Send to

Choose Destination
See comment in PubMed Commons below
Am J Pathol. 2013 Dec;183(6):1853-1861. doi: 10.1016/j.ajpath.2013.08.023. Epub 2013 Oct 6.

Decidual natural killer cell interactions with trophoblasts are impaired in pregnancies at increased risk of preeclampsia.

Author information

Division of Biomedical Sciences, St. George's, University of London, London, United Kingdom.
Division of Biomedical Sciences, St. George's, University of London, London, United Kingdom. Electronic address:


Transformation of the uterine spiral arteries (SAs) during pregnancy is critical to support the developing fetus, and is impaired in some pregnancy disorders, including preeclampsia. Decidual natural killer (dNK) cells play a role in SA remodeling, although their interactions with fetal trophoblast remain unclear. A uterine artery Doppler resistance index (RI) in the first trimester of pregnancy can be used as a proxy measure of the extent of SA remodeling; we have used this technique to characterize dNK cells from pregnancies with normal (normal RI) and impaired (high RI) SA remodeling, which display least and highest risk of developing preeclampsia, respectively. We examined the impact of dNK cell secreted factors on trophoblast motility, chemoattraction, and signaling pathways to determine the contribution of dNK cells to SA transformation. We demonstrated that the chemoattraction of the trophoblast by dNK cells is impaired in pregnancies with high RI, as is the ability to induce trophoblast outgrowth from placental villous explants. These processes are dependent on activation of the extracellular signal-regulated kinase 1/2 and phosphatidylinositol 3-kinase-Akt signaling pathways, which were altered in trophoblasts incubated with secreted factors from dNK cells from high RI pregnancies. Therefore, by characterizing pregnancies using uterine artery Doppler RI before dNK cell isolation, we have identified that impaired dNK-trophoblast interactions may lead to poor placentation. These findings have implications for pregnancy pathological conditions, such as preeclampsia.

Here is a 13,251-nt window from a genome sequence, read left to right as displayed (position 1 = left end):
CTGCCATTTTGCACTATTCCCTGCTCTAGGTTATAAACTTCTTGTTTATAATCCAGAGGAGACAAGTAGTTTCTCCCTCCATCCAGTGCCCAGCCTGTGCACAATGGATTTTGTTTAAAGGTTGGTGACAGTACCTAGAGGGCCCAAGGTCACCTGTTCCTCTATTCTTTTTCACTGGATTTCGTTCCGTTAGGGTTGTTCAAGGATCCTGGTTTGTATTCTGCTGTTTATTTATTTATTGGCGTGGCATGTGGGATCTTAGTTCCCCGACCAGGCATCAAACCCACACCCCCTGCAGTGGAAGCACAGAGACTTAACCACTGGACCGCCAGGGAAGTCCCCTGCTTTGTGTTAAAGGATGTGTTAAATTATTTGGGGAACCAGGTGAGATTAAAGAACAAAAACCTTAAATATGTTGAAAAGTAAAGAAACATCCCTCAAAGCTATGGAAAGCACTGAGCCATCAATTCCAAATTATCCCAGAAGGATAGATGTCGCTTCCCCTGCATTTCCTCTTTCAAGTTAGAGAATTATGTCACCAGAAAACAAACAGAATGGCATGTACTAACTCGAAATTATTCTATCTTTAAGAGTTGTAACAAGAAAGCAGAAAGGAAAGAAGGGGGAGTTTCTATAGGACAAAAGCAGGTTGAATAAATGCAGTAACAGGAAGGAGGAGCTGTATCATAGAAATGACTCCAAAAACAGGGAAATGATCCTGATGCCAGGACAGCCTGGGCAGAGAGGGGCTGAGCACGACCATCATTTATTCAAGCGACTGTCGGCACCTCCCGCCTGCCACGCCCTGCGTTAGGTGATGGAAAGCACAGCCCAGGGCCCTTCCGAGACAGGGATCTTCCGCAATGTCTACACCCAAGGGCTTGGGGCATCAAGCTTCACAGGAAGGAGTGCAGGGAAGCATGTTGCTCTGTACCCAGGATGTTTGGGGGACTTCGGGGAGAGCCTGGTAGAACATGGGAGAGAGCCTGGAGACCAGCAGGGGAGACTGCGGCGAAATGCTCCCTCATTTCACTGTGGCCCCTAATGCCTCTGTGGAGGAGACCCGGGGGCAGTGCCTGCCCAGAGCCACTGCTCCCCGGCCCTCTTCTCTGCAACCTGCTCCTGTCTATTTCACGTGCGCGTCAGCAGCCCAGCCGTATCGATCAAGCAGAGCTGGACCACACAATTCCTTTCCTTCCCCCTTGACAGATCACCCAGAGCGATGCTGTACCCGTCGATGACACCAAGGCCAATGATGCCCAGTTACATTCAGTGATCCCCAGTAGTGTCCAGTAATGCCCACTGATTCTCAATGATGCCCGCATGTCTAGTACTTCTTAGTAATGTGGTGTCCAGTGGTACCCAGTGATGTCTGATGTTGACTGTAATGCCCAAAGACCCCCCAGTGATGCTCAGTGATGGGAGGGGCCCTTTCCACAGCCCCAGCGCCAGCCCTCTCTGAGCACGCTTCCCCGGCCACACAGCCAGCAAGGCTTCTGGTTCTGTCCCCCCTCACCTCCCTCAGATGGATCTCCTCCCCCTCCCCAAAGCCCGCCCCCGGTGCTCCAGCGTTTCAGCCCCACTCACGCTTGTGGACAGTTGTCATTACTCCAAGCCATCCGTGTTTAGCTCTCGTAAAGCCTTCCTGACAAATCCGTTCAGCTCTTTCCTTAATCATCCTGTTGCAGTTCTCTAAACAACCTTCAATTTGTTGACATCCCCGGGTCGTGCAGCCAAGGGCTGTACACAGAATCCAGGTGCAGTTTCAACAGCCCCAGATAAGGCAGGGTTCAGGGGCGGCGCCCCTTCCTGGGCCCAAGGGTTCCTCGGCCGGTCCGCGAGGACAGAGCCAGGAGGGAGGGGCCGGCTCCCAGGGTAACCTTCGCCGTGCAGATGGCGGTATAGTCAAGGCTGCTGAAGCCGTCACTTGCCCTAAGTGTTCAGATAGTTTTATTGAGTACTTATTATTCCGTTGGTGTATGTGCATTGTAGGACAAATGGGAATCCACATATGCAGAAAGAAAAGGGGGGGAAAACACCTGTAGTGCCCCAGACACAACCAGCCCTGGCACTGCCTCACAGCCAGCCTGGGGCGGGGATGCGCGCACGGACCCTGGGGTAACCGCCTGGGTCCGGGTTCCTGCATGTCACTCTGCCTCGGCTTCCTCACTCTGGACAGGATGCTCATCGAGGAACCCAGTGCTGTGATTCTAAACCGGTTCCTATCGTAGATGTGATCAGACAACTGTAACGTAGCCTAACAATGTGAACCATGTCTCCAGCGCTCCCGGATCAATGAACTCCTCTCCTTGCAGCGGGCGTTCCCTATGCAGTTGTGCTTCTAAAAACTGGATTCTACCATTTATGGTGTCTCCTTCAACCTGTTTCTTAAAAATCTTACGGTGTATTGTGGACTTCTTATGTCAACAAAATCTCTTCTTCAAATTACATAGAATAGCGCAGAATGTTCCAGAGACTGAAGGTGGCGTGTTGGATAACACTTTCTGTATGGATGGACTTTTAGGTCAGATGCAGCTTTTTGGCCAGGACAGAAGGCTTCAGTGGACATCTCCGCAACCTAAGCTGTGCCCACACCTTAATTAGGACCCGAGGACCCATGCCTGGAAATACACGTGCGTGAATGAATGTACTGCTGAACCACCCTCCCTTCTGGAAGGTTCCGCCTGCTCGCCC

[Indexed for MEDLINE]
Free PMC Article
PubMed Commons home

PubMed Commons

How to join PubMed Commons

    Supplemental Content

    Full text links

    Icon for Elsevier Science Icon for PubMed Central
    Loading ...
    Support Center